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Math Help - measurable sets,

  1. #1
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    measurable sets,

    Hi,

    I am struggling to provide sound mathematical proofs for these. Intuitively it's pretty straight forward.

    Prove that the following sets is measurable and has zero area.
    1) A set of a finite number of points in a plane.
    2) The union of a finite collection of line segments in a plane?

    Each finite line segment has width zero, so area zero. A point has length zero and height zero so it's zero.

    Given
    <br />
given: h \ge 0, and,  k \ge 0<br />
    <br />
rectangles\ are\ sets\ such\ that\ : (x,y)\mid \{x \le k, y \le h\}<br />

    Therefore we can say that for each line k is zero, and h is the length of the line, therefore the area is zero.

    For each point h and k are zero, and therefore the area is zero.

    Why are the set's measurable though?

    How do we know mathematically there is one number c (zero) such that
    <br />
a(S) \le c \le a(T)<br />

    or is this trivially demonstrated by the fact that h or k are zero above?
    I want to be sure I understand this concept properly.

    Thanks
    Regards
    Craig.
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  2. #2
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    Thanks
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    Quote Originally Posted by craigmain View Post
    Hi,

    I am struggling to provide sound mathematical proofs for these. Intuitively it's pretty straight forward.

    Prove that the following sets is measurable and has zero area.
    1) A set of a finite number of points in a plane.


    Let X:=\{x_1,...,x_n\}\subset\mathbb{R} be our finite set, and choose any \epsilon >0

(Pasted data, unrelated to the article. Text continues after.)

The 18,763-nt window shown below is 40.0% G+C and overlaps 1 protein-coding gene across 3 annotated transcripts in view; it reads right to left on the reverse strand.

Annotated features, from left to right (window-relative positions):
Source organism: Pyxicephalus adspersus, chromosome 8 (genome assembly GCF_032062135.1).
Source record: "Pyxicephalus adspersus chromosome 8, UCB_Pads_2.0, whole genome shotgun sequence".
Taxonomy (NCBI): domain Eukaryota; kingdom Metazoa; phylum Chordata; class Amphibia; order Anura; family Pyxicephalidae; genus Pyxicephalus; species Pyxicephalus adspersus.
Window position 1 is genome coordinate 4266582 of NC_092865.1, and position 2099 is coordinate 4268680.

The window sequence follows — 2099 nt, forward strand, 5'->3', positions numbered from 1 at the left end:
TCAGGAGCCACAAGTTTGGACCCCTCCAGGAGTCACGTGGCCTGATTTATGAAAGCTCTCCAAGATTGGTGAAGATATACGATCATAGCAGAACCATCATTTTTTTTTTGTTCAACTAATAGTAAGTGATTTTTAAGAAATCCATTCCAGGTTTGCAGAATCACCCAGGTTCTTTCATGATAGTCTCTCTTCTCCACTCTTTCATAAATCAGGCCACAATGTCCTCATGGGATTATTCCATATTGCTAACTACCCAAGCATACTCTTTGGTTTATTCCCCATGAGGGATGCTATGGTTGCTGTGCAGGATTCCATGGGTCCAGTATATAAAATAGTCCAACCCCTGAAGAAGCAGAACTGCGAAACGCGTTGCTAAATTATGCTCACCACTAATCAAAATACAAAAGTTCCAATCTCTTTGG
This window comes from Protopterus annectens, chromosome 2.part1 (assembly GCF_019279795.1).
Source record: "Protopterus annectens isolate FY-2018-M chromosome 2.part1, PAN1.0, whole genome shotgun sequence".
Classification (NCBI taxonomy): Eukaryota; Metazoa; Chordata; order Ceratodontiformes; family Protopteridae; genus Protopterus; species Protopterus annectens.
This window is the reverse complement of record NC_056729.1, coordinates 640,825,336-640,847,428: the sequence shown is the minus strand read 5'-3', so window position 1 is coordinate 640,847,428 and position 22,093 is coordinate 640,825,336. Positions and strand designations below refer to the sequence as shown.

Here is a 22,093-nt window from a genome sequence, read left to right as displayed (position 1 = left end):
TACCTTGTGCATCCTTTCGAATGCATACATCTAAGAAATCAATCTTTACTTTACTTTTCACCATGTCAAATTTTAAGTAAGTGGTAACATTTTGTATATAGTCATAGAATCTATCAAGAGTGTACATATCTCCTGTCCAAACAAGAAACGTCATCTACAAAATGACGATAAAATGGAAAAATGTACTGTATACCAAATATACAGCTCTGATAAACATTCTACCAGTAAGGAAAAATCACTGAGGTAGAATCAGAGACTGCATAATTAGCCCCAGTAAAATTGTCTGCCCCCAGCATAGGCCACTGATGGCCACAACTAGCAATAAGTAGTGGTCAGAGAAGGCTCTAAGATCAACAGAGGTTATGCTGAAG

Then \displaystyle{\left\{\left(x_i-\frac{\epsilon}{3n},\,x_i+\frac{\epsilon}{3n}\righ  t)\right\}_{i=1,2,...,n} is a cover of the

    set X with length <\epsilon\Longrightarrow by definition, its measure is zero.

    Try now to mimic the above for a finite union of finite sets in the plane, this time taking (open, say) rectangles

    instead of open intervals...

    Tonio



    2) The union of a finite collection of line segments in a plane?

    Each finite line segment has width zero, so area zero. A point has length zero and height zero so it's zero.

    Given
    <br />
given: h \ge 0, and,  k \ge 0<br />
    <br />
rectangles\ are\ sets\ such\ that\ : (x,y)\mid \{x \le k, y \le h\}<br />

    Therefore we can say that for each line k is zero, and h is the length of the line, therefore the area is zero.

    For each point h and k are zero, and therefore the area is zero.

    Why are the set's measurable though?

    How do we know mathematically there is one number c (zero) such that
    <br />
a(S) \le c \le a(T)<br />

    or is this trivially demonstrated by the fact that h or k are zero above?
    I want to be sure I understand this concept properly.

    Thanks
    Regards
    Craig.
    .
    Follow Math Help Forum on Facebook and Google+

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